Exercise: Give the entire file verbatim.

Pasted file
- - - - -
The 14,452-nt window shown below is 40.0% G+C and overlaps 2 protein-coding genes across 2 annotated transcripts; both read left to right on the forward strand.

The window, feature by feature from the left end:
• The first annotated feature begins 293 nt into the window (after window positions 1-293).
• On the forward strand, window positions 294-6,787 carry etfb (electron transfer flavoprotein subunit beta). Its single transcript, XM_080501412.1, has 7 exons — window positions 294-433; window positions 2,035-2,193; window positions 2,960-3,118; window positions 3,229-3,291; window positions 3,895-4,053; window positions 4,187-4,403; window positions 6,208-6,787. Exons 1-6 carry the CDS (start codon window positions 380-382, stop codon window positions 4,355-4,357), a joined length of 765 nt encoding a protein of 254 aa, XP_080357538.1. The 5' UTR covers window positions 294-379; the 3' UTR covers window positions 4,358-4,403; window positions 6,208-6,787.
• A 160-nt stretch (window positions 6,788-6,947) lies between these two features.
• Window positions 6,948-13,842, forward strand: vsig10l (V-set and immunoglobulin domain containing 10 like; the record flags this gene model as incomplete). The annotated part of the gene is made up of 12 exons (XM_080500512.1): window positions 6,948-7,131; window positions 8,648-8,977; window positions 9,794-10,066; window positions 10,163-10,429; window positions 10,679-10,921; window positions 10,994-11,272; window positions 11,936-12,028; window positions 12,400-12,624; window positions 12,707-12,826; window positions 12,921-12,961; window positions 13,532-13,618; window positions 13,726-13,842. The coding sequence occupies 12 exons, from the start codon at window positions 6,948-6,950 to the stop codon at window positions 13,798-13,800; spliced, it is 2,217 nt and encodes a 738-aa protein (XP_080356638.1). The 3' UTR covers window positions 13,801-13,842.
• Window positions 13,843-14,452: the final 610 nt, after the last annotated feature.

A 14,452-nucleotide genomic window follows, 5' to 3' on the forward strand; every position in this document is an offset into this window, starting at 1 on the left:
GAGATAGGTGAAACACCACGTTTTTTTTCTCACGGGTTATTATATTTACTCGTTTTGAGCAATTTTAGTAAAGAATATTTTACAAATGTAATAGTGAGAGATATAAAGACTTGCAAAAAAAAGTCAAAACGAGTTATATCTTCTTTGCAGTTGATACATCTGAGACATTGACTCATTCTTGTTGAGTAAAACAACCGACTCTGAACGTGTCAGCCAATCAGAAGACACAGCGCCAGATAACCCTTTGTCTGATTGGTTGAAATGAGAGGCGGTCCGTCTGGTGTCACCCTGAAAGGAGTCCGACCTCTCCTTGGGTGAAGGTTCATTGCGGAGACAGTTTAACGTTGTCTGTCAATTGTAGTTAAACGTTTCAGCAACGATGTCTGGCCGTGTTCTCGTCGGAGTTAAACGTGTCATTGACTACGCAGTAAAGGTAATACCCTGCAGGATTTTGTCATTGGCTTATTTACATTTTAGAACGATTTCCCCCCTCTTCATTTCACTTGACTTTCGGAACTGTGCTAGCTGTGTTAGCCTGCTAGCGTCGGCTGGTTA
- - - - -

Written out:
The 14,452-nt window shown below is 40.0% G+C and overlaps 2 protein-coding genes across 2 annotated transcripts; both read left to right on the forward strand.

The window, feature by feature from the left end:
• The first annotated feature begins 293 nt into the window (after window positions 1-293).
• On the forward strand, window positions 294-6,787 carry etfb (electron transfer flavoprotein subunit beta). Its single transcript, XM_080501412.1, has 7 exons — window positions 294-433; window positions 2,035-2,193; window positions 2,960-3,118; window positions 3,229-3,291; window positions 3,895-4,053; window positions 4,187-4,403; window positions 6,208-6,787. Exons 1-6 carry the CDS (start codon window positions 380-382, stop codon window positions 4,355-4,357), a joined length of 765 nt encoding a protein of 254 aa, XP_080357538.1. The 5' UTR covers window positions 294-379; the 3' UTR covers window positions 4,358-4,403; window positions 6,208-6,787.
• A 160-nt stretch (window positions 6,788-6,947) lies between these two features.
• Window positions 6,948-13,842, forward strand: vsig10l (V-set and immunoglobulin domain containing 10 like; the record flags this gene model as incomplete). The annotated part of the gene is made up of 12 exons (XM_080500512.1): window positions 6,948-7,131; window positions 8,648-8,977; window positions 9,794-10,066; window positions 10,163-10,429; window positions 10,679-10,921; window positions 10,994-11,272; window positions 11,936-12,028; window positions 12,400-12,624; window positions 12,707-12,826; window positions 12,921-12,961; window positions 13,532-13,618; window positions 13,726-13,842. The coding sequence occupies 12 exons, from the start codon at window positions 6,948-6,950 to the stop codon at window positions 13,798-13,800; spliced, it is 2,217 nt and encodes a 738-aa protein (XP_080356638.1). The 3' UTR covers window positions 13,801-13,842.
• Window positions 13,843-14,452: the final 610 nt, after the last annotated feature.

A 14,452-nucleotide genomic window follows, 5' to 3' on the forward strand; every position in this document is an offset into this window, starting at 1 on the left:
GAGATAGGTGAAACACCACGTTTTTTTTCTCACGGGTTATTATATTTACTCGTTTTGAGCAATTTTAGTAAAGAATATTTTACAAATGTAATAGTGAGAGATATAAAGACTTGCAAAAAAAAGTCAAAACGAGTTATATCTTCTTTGCAGTTGATACATCTGAGACATTGACTCATTCTTGTTGAGTAAAACAACCGACTCTGAACGTGTCAGCCAATCAGAAGACACAGCGCCAGATAACCCTTTGTCTGATTGGTTGAAATGAGAGGCGGTCCGTCTGGTGTCACCCTGAAAGGAGTCCGACCTCTCCTTGGGTGAAGGTTCATTGCGGAGACAGTTTAACGTTGTCTGTCAATTGTAGTTAAACGTTTCAGCAACGATGTCTGGCCGTGTTCTCGTCGGAGTTAAACGTGTCATTGACTACGCAGTAAAGGTAATACCCTGCAGGATTTTGTCATTGGCTTATTTACATTTTAGAACGATTTCCCCCCTCTTCATTTCACTTGACTTTCGGAACTGTGCTAGCTGTGTTAGCCTGCTAGCGTCGGCTGGTTA